1.) mkdir /mnt/part4
   2.) mount -t ext3 /dev/sdb4 /mnt/part4 [verify /dev/ location with 'fdisk -l']
   3.) cd /mnt/part4
   4.) vi linuxrc  [you may use an editor of your choice like gedit]

Other partitions of interest would be partition 1 and 3, in which case you'll repeat the steps 1-3 above with the new partition number.

There are several other methods to transfer files including USB thumb drives, FTP, NFS, Samba, etc. Some of these methods have been discussed already in the Developing on Board section above.

Fixing MicroSD Card Corruption

Technologic Systems carefully chooses the type of filesystems in which to use in any of their products, however, no filesystem is perfect. They are all susceptible to becoming dirty with filesystem corruption. Symptoms include long boot times and/or the Linux development PC not being able to identify or mount the partitions (both nonfs and ext3) when the MicroSD card is inserted into the USB SD Card reader. Most of the time this is easily fixed by running, for example, "fsck /dev/sdb4" on the Linux development PC.

Copying Changes to SPI Flash

As mentioned before, the TS-7500 will boot from what is located on the SPI Flash in the absence of the TS-752 development board (or when the jumpers on the TS-752 are set to JP1= OFF; JP2 = OFF). In order to use any changes made to the kernel image or initrd/busybox partitions of the MicroSD card their files will need to be transferred to SPI Flash. In order to accomplish this, there is a custom program called 'spiflashctl' within the initrd/busybox environment. AFTER TESTING the changes and modified files on the MicroSD card AND VERIFYING THE KERNEL IMAGE SIZE IS < 2096640 bytes AND INITRD IMAGE IS < 2097152 bytes, use these steps to copy them to SPI Flash:

   1.) mkdir /temp
   2.) dd if=/dev/nbd2 of=/temp/zImage
   3.) dd if=/dev/nbd3 of=/temp/initrd
   4.) spiflashctl -W 4095 -z 512 -k part1 -i /temp/zImage
   5.) spiflashctl -W 32 -z 65536 -k part2 -i /temp/initrd
   6.) sync

Test by placing both JP1 and JP2 to the OFF position. You should see

   ">> Booting from onboard SPI flash..." 

on the console and the system should boot as expected.

For more information on the 'spiflashctl' program, add the '--help' flag:

   spiflashctl --help

Simple Cross Compiling Example

The following is a step-by-step guide to compiling a simple C++ program for use in the Debian environment. These steps have been verified and will work if they are followed in the exact, step-by-step order. If you would like to compile an application for the busybox environment, simply replace the glibc crosstools with the uclibc crosstools located here and keep in mind that the directory structure is a little different. Also, for compiling a C program, replace 'g++' with 'gcc'. The same is also true for other compilers.

      -- The cross compiler will be located at ~/crosstool (~ is equivalent to $HOME)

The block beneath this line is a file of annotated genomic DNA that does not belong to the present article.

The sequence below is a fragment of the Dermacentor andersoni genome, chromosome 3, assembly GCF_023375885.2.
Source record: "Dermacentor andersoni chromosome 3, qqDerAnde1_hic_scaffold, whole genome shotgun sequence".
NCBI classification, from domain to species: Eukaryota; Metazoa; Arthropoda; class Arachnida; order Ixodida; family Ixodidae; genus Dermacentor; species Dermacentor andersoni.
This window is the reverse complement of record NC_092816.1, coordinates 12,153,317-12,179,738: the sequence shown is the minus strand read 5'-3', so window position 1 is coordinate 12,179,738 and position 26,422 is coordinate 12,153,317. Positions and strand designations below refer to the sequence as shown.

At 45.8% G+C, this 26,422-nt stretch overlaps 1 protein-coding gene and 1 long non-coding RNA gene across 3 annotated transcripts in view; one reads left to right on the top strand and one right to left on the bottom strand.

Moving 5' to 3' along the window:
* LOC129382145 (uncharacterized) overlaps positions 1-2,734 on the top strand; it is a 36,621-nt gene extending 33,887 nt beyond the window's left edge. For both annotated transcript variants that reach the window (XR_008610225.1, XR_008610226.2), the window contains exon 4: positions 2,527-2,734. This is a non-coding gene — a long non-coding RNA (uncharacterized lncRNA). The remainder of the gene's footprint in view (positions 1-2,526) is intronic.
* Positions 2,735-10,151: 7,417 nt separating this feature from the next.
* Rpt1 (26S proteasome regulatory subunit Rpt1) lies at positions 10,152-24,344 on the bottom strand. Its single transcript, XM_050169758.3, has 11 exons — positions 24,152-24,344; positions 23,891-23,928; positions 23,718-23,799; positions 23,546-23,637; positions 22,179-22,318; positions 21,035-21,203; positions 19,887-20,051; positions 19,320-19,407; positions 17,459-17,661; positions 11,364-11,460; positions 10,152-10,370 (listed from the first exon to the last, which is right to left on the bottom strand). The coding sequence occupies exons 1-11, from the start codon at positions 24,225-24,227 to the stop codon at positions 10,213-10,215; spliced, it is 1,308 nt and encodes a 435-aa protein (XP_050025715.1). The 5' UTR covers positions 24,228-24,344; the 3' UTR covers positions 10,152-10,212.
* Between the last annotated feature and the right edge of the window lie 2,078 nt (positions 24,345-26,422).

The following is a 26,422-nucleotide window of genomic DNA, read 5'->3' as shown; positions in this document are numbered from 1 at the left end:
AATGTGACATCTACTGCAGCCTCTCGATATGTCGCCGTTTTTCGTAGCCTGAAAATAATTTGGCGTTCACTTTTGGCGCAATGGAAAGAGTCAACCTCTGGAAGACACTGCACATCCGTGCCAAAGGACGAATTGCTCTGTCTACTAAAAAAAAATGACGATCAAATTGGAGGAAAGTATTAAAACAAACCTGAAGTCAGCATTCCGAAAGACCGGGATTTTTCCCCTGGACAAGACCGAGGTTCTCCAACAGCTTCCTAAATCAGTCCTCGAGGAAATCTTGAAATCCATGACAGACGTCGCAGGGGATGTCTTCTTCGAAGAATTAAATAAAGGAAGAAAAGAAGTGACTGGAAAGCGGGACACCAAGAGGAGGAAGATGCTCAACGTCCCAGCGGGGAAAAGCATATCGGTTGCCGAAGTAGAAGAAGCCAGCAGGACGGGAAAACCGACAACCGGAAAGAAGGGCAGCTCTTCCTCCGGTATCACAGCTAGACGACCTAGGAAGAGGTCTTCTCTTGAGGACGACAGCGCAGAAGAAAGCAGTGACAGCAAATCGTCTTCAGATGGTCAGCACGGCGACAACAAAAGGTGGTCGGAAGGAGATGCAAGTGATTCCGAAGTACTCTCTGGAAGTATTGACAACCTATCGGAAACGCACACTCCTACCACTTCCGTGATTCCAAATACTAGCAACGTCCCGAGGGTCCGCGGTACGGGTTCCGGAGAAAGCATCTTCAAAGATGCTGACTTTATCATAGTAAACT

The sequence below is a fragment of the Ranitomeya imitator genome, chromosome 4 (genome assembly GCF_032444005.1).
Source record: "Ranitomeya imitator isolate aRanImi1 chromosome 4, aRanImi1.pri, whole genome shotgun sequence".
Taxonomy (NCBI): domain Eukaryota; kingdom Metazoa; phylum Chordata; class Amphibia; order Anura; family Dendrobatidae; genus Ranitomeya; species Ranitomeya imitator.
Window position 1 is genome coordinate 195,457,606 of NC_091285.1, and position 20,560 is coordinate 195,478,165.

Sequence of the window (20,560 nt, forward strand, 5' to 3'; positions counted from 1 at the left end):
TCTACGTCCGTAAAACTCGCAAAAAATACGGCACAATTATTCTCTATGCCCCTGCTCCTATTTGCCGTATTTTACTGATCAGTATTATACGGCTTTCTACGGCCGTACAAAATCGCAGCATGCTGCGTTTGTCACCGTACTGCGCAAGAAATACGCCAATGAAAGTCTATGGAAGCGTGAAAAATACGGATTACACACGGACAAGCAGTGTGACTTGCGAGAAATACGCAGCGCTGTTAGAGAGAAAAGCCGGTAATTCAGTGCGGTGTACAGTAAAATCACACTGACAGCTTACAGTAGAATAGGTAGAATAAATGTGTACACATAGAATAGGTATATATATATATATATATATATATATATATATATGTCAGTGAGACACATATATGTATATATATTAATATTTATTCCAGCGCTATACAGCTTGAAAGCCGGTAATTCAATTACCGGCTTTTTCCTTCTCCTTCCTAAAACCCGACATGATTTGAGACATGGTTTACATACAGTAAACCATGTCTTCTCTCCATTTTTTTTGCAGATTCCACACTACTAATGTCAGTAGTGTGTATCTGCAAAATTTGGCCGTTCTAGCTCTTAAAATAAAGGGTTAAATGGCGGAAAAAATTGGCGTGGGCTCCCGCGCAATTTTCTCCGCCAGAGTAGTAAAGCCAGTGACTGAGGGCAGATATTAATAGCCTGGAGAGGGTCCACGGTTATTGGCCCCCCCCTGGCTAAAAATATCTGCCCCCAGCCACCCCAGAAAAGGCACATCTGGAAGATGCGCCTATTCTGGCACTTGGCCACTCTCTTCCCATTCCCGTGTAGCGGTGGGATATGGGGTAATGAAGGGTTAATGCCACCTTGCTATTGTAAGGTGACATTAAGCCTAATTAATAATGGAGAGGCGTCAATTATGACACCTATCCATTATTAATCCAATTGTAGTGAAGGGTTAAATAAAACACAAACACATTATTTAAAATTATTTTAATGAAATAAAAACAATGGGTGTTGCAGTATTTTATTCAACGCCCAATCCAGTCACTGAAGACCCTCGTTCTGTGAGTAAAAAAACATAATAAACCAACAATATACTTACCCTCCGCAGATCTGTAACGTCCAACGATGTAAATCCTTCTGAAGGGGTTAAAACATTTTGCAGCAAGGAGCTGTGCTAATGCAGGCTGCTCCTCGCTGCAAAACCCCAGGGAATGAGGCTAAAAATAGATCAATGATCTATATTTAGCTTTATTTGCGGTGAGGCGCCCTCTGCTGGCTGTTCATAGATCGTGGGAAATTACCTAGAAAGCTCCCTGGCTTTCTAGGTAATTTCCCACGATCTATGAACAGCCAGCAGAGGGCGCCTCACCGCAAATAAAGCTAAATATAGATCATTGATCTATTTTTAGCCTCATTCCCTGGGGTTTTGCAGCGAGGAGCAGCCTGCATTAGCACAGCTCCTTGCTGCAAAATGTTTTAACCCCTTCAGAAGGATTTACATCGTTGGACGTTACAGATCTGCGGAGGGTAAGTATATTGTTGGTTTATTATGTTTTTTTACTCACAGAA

* mkdir ~/crosstool/   
      -- The program will be located at ~/main.cpp

   01.) Download the cross compile toolchain from Technologic Systems:
      *  wget ftp://ftp.embeddedarm.com/ts-arm-sbc/ts-7200-linux/cross-toolchains/crosstool-linux-gcc-4.0.1-glibc-2.3.5.tar.bz2

   02.) Extract to crosstool directory:
      * tar xvf crosstool-linux-gcc-4.0.1-glibc-2.3.5.tar.bz2 -C ~/crosstool

   03.) For cleanliness sake, delete the originally downloaded tar.gz file:
      * rm crosstool-linux-gcc-4.0.1-glibc-2.3.5.tar.bz2

   04.) Change directory to where your program is located:
      * cd ~
   05.) Use the following greatest common divisor (gcd.cpp) file as an example if 


     #include <iostream>
     using namespace std;

     int GCD(int a, int b)
         while( 1 )
             a = a % b;
		     if( a == 0 )
			     return b;
		     b = b % a;

             if( b == 0 )
			     return a;

     int main()
	     int x, y;

	     cout << "This program allows calculating the GCD\n";
	     cout << "Value 1: ";
	     cin >> x;
	     cout << "Value 2: ";
	     cin >> y;

	     cout << "\nThe Greatest Common Divisor of "
	          << x << " and " << y << " is " << GCD(x, y) << endl;  

	     return 0;


   06.) Use the cross compiling toolchain to compile the program:
      * ./crosstool/opt/crosstool/gcc-4.0.1-glibc-2.3.5/arm-unknown-linux-gnu/bin/arm-unknown-linux-gnu-g++ gcd.cpp -o gcd

   07.) Copy the program to the TS-75XX and then test by running it.  You will see:

        ts7500:~# ./gcd 
        This program allows calculating the GCD
        Value 1: 8
        Value 2: 2

        The Greatest Common Divisor of 8 and 2 is 2

   08.) Additionally, you can include the crosstools in your PATH for less typing:
      * PATH=$HOME/crosstool/opt/crosstool/gcc-4.0.1-glibc-2.3.5/arm-unknown-linux-gnu/bin/:$PATH
      * export PATH
      * arm-linux-uclibc-g++ gcd.cpp -o gcd

Compiling TS-Kernel with Custom Options

The following is a step-by-step guide to compiling a custom TS-Kernel specifically for the TS-7500. These steps have been verified and will work if they are followed in the exact, step-by-step order. This was written with beginners in mind, but may still be a bit too advanced for some. Remember to backup file and images so you may revert back to them if something goes wrong.